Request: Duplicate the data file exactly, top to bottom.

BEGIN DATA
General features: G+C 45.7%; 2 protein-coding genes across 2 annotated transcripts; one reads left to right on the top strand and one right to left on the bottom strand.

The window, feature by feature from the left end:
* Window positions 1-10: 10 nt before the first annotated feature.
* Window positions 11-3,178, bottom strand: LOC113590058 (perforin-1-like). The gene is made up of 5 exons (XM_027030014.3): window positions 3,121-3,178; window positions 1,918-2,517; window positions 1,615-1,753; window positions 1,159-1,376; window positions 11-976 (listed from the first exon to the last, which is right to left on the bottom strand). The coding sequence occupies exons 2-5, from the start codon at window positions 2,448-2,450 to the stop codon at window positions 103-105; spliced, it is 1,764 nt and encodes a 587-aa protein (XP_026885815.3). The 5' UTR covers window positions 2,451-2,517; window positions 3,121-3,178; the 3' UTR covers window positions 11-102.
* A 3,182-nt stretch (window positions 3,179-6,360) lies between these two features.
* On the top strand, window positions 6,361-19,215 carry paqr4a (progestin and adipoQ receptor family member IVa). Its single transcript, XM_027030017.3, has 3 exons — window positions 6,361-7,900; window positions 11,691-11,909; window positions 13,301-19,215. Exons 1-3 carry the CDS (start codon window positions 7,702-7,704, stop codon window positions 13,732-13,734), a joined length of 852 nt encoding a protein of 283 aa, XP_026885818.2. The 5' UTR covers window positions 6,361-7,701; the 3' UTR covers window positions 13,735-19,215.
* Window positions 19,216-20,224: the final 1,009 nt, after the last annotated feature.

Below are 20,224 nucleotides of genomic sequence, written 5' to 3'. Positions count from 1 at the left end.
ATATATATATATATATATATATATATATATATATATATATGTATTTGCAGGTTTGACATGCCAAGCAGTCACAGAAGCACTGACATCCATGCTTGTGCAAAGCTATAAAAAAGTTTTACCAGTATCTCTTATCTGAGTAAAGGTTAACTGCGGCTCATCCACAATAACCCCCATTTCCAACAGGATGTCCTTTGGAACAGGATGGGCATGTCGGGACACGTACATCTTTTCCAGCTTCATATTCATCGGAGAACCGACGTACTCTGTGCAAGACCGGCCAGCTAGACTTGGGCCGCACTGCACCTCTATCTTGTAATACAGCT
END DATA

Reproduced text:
General features: G+C 45.7%; 2 protein-coding genes across 2 annotated transcripts; one reads left to right on the top strand and one right to left on the bottom strand.

The window, feature by feature from the left end:
* Window positions 1-10: 10 nt before the first annotated feature.
* Window positions 11-3,178, bottom strand: LOC113590058 (perforin-1-like). The gene is made up of 5 exons (XM_027030014.3): window positions 3,121-3,178; window positions 1,918-2,517; window positions 1,615-1,753; window positions 1,159-1,376; window positions 11-976 (listed from the first exon to the last, which is right to left on the bottom strand). The coding sequence occupies exons 2-5, from the start codon at window positions 2,448-2,450 to the stop codon at window positions 103-105; spliced, it is 1,764 nt and encodes a 587-aa protein (XP_026885815.3). The 5' UTR covers window positions 2,451-2,517; window positions 3,121-3,178; the 3' UTR covers window positions 11-102.
* A 3,182-nt stretch (window positions 3,179-6,360) lies between these two features.
* On the top strand, window positions 6,361-19,215 carry paqr4a (progestin and adipoQ receptor family member IVa). Its single transcript, XM_027030017.3, has 3 exons — window positions 6,361-7,900; window positions 11,691-11,909; window positions 13,301-19,215. Exons 1-3 carry the CDS (start codon window positions 7,702-7,704, stop codon window positions 13,732-13,734), a joined length of 852 nt encoding a protein of 283 aa, XP_026885818.2. The 5' UTR covers window positions 6,361-7,701; the 3' UTR covers window positions 13,735-19,215.
* Window positions 19,216-20,224: the final 1,009 nt, after the last annotated feature.

Below are 20,224 nucleotides of genomic sequence, written 5' to 3'. Positions count from 1 at the left end.
ATATATATATATATATATATATATATATATATATATATATGTATTTGCAGGTTTGACATGCCAAGCAGTCACAGAAGCACTGACATCCATGCTTGTGCAAAGCTATAAAAAAGTTTTACCAGTATCTCTTATCTGAGTAAAGGTTAACTGCGGCTCATCCACAATAACCCCCATTTCCAACAGGATGTCCTTTGGAACAGGATGGGCATGTCGGGACACGTACATCTTTTCCAGCTTCATATTCATCGGAGAACCGACGTACTCTGTGCAAGACCGGCCAGCTAGACTTGGGCCGCACTGCACCTCTATCTTGTAATACAGCT